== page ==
There are 4 options of travel available from a hard chair up to a 4 berth cabin with ‘soft’ bed. We opted to travel in style. However with narrow beds, freezing air-con and a clunky train it certainly isn’t the Orient Express, or even the 8:15 from Bedford to St. Pancras. But then, despite the classy name you shouldn’t really be expecting that. It serves its purpose and is an experience in itself that I’m glad I completed. Once the sun comes up you do get excellent views of the beautiful countryside as the train ploughs on.
Arriving in Nha Trang at 6 am gives you plenty of time for a leisurely breakfast and to plan your day. Unlike Hanoi, Hue or Hoi An it isn’t rich in cultural or architectural sites although there are a small number to see. This beach city, with its long, sandy beach and high rise hotels, is reminiscent of Miami. The bay has 14 islands, with one popular trip being to island-hop on an organised tour for a day. We didn’t do this so I can’t comment on how good the experience is.
One of the islands just across the bay is dominated by the Vinpearl amusement park which can be reached by cable car. It will set you back 650,000 Dong (£22) which also includes entrance to the amusement park and all the rides. Sadly, you can’t just take a ride on the cable car. It does look impressive as it stretches out, over 3km (2 miles), across the bay.
The city has many high-end hotels and is very popular with both Russian and Chinese visitors. Western tourists are clearly in a minority here, so don’t be surprised if you are offered services in Russian, rather than English, as you walk around.
If it is ancient architecture you are after then the Temple at Po Nagar, on the north side of the Cái River, is well worth the visit. Built between the 7th and 12th centuries by the Cham people it was originally a site of Hindu worship. It is still used today for worship, but the locals have to fight their way through the tourists to get inside. If you are lucky you’ll also get to see some traditional dancers performing in their brightly coloured costumes.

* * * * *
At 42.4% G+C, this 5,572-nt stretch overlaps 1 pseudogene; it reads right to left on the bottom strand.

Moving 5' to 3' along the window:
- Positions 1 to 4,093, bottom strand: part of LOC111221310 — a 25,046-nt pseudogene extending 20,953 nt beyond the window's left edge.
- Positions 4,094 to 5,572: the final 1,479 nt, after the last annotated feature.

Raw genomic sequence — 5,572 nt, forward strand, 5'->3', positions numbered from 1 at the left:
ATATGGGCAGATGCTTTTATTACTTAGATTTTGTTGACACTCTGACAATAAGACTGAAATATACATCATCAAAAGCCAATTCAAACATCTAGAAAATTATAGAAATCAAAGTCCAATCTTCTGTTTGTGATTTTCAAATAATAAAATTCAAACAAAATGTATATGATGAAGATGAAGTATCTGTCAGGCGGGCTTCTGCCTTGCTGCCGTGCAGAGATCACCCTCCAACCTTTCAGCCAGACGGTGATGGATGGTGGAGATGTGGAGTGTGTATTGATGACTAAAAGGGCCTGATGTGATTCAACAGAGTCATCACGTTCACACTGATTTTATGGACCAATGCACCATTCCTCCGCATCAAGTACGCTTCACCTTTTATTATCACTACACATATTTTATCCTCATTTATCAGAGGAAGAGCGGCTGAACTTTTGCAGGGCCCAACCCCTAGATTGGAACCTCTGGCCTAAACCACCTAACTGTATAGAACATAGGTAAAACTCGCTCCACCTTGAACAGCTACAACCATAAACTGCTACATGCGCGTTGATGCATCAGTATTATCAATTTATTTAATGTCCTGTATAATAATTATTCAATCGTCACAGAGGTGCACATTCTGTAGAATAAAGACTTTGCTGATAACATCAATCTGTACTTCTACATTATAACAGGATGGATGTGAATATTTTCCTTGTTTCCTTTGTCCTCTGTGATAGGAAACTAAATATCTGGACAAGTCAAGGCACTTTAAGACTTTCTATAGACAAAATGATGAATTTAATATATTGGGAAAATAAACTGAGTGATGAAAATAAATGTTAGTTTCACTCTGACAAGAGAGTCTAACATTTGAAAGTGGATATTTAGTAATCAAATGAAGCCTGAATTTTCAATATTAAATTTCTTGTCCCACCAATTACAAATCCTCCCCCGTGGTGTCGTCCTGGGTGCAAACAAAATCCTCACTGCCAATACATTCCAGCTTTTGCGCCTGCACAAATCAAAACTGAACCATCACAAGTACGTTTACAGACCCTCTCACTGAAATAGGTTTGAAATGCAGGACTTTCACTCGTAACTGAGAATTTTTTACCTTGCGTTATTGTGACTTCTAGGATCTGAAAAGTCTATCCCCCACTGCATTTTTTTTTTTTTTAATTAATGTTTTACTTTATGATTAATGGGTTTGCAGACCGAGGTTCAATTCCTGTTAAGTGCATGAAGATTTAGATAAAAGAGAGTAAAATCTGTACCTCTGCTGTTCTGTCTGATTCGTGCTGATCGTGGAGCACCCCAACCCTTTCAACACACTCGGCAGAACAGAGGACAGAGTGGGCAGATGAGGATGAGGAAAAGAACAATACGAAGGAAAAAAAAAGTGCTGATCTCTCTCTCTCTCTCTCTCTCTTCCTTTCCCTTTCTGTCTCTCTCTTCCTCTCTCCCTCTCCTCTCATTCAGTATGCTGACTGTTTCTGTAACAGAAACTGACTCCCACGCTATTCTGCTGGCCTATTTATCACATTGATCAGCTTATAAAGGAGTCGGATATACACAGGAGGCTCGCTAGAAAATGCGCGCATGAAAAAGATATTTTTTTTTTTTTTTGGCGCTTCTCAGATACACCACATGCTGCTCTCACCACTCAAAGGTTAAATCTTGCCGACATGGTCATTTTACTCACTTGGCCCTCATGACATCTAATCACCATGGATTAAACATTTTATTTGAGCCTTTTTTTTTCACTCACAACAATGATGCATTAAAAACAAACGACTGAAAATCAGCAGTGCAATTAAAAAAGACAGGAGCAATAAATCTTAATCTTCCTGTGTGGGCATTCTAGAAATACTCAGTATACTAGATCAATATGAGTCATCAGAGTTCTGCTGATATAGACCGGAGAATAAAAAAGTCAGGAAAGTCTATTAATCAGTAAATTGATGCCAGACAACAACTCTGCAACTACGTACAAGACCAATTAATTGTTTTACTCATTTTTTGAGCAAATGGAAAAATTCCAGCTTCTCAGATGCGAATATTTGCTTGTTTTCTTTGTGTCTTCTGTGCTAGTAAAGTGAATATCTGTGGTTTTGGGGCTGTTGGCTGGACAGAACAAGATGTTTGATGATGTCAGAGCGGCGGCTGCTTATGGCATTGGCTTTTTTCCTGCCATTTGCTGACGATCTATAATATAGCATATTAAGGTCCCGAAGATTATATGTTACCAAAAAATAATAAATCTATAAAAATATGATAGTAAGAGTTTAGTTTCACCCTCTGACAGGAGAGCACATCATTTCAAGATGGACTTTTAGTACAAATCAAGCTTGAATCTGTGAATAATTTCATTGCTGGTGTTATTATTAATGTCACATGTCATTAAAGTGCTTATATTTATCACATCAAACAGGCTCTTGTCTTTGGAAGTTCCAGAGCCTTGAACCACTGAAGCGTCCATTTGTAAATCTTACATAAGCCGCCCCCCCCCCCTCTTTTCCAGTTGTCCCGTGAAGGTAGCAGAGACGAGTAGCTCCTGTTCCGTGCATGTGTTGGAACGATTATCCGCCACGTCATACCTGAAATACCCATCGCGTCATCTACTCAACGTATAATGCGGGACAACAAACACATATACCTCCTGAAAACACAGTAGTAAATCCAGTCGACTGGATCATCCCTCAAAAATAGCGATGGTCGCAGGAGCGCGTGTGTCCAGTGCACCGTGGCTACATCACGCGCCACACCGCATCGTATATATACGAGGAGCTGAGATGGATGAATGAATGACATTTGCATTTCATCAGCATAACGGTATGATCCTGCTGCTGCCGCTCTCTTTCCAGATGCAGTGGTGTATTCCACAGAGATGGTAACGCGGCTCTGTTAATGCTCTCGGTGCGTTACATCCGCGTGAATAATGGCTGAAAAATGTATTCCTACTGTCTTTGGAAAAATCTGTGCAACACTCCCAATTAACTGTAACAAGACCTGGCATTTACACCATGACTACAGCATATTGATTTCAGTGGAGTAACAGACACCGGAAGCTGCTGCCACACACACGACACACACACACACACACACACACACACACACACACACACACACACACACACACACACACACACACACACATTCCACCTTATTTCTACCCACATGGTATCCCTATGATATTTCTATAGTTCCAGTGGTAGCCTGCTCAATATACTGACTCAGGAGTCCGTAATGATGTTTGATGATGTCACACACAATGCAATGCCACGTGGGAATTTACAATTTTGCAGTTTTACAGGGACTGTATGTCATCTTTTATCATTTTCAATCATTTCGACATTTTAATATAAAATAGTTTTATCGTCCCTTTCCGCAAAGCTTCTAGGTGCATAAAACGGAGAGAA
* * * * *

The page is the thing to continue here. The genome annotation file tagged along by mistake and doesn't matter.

Tam Bun Thap Ba Mud Spa
Whilst you’re on the north side of the river, you could take time to visit one of the spas and relax in a therapeutic mud bath. Yes, mud bath. Wallow like a hippo for 15 minutes in warm mud before soaking in hot mineral water. It’s supposed to be good for the skin. If you go to somewhere like Tam Bun Thap Ba you’ll pay just 200,000 Dong (£6.75) and can spend the rest of the day sitting in the pleasant gardens with free use of the swimming pools and waterfalls. Quite the bargain.
Both these sites are easily accessible by taxi from hotels. You may find it difficult to get a Grab taxi back from the spas but the metered taxi is still reasonably priced and was available immediately when I left.
The beach is a gorgeous sandy beach with sunbeds to rent for the day and a range of beach bars along the front. You will also get the obligatory beach vendors offering you anything from tasty doughnuts and fresh fruit to t-shirts and knock-off Raybans.
Assuming you manage to safely cross the non-stop traffic in the evening, then the boardwalk is a great place to walk. You’ll find both locals and tourists out enjoying themselves. It offers the best views of the high rise hotels, lit up by neon and LED. Even the cyclos are lit up like Christmas trees.
Whilst we were in town there was a Festival of Lights on the beachfront which was incredibly popular with selfie-takers, kids and adults alike.
From Nha Trang, it is just a short, 45-minute flight to Ho Chi Minh City (Saigon) and the Mekong Delta.
For more information on North Vietnam:
Click here to find out about Hanoi and Halong Bay.
Click here for more on Hue, Da Nang and roads in between.